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2.  Hidden diabetes in the UK: use of capture–recapture methods to estimate total prevalence of diabetes mellitus in an urban population 
An early requirement of the UK's Diabetes National Service Framework is enumeration of the total affected population. Existing estimates tend to be based on incomplete lists. In a study conducted over one year in North Liverpool, we compared crude prevalence rates for type 1 and type 2 diabetes with estimates obtained by capture–recapture (CR) analysis of multiple incomplete patient lists, to assess the extent of unascertained but diagnosed cases. Patient databases were constructed from six sources—a hospital diabetes centre; general practitioner registers; hospital admissions with a diagnosis of diabetes; a hospital diabetic retinal clinic; a research list of patients with diabetes admitted with stroke; and a local children's hospital. Log linear modelling was used to estimate missing cases, hence total prevalence.
The crude prevalence of diabetes was 1.5% (95% confidence interval [CI] 1.41, 1.52), compared with a CR-adjusted rate of 3.1% (CI 3.03, 3.19). Age-banded CR-adjusted prevalence was always higher in males than in females and the difference became more pronounced with increasing age. Among males, CR-adjusted prevalence rose from 0.4% at age 10–19 years to 18.3% at 80+ years; in females the corresponding figures were 0.4% and 9.3%.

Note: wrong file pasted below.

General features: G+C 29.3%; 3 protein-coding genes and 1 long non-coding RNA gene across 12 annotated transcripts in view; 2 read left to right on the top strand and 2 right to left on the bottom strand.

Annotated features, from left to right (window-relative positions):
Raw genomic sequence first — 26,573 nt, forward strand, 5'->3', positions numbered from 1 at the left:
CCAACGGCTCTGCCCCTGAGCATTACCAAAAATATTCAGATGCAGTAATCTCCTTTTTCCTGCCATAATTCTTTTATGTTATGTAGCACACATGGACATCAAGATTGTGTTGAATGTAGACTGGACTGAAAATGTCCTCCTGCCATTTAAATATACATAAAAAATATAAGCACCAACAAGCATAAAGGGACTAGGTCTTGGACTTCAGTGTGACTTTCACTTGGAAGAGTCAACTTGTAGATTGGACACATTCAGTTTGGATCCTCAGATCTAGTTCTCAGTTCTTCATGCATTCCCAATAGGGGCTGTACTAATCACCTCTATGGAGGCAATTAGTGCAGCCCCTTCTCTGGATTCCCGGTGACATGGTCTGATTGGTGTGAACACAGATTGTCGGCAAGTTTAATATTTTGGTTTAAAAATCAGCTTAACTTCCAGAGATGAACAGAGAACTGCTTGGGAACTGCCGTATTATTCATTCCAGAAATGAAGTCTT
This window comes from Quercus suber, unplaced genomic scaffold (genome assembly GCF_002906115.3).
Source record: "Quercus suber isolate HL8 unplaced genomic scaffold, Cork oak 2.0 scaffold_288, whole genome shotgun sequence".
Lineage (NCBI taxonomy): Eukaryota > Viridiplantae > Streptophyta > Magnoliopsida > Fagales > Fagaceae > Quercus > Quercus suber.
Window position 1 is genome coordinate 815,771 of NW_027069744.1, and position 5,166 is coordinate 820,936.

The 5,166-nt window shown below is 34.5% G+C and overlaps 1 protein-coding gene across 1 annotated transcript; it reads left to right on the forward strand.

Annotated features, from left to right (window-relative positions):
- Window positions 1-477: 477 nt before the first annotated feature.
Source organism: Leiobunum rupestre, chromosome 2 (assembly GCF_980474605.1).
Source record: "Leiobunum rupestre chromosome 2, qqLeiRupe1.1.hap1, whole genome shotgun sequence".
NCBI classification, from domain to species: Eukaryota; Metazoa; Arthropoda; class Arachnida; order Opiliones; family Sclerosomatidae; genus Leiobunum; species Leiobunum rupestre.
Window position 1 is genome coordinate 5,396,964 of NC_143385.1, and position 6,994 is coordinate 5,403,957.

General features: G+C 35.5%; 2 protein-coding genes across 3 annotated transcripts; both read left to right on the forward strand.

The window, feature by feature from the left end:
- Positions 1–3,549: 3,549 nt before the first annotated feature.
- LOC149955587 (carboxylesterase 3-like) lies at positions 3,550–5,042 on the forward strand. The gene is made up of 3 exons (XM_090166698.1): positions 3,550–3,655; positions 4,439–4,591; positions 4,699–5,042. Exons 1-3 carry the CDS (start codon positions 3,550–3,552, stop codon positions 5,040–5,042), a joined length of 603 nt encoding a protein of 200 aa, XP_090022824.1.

The gap between crude and CR-estimated prevalence points to a rate of 'hidden diabetes' that has substantial implications for future diabetes care.
PMCID: PMC539535  PMID: 12835444
3.  Gitelman's syndrome 
PMCID: PMC1281532  PMID: 11387426
5.  Clinical and radiological features of pseudomyxoma peritonei. 
Pseudomyxoma peritonei is due to diffuse involvement of the peritoneal cavity with mucinous material. Four patients were found in two major general hospitals in Riyadh. All patients were male. Cardinal clinical features were abdominal distension, pain and weight loss. Computed tomography was helpful preoperatively. Laparoscopy or laparotomy were performed to arrive at a correct diagnosis.
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PMCID: PMC1292335  PMID: 2530349

Results 1-5 (5)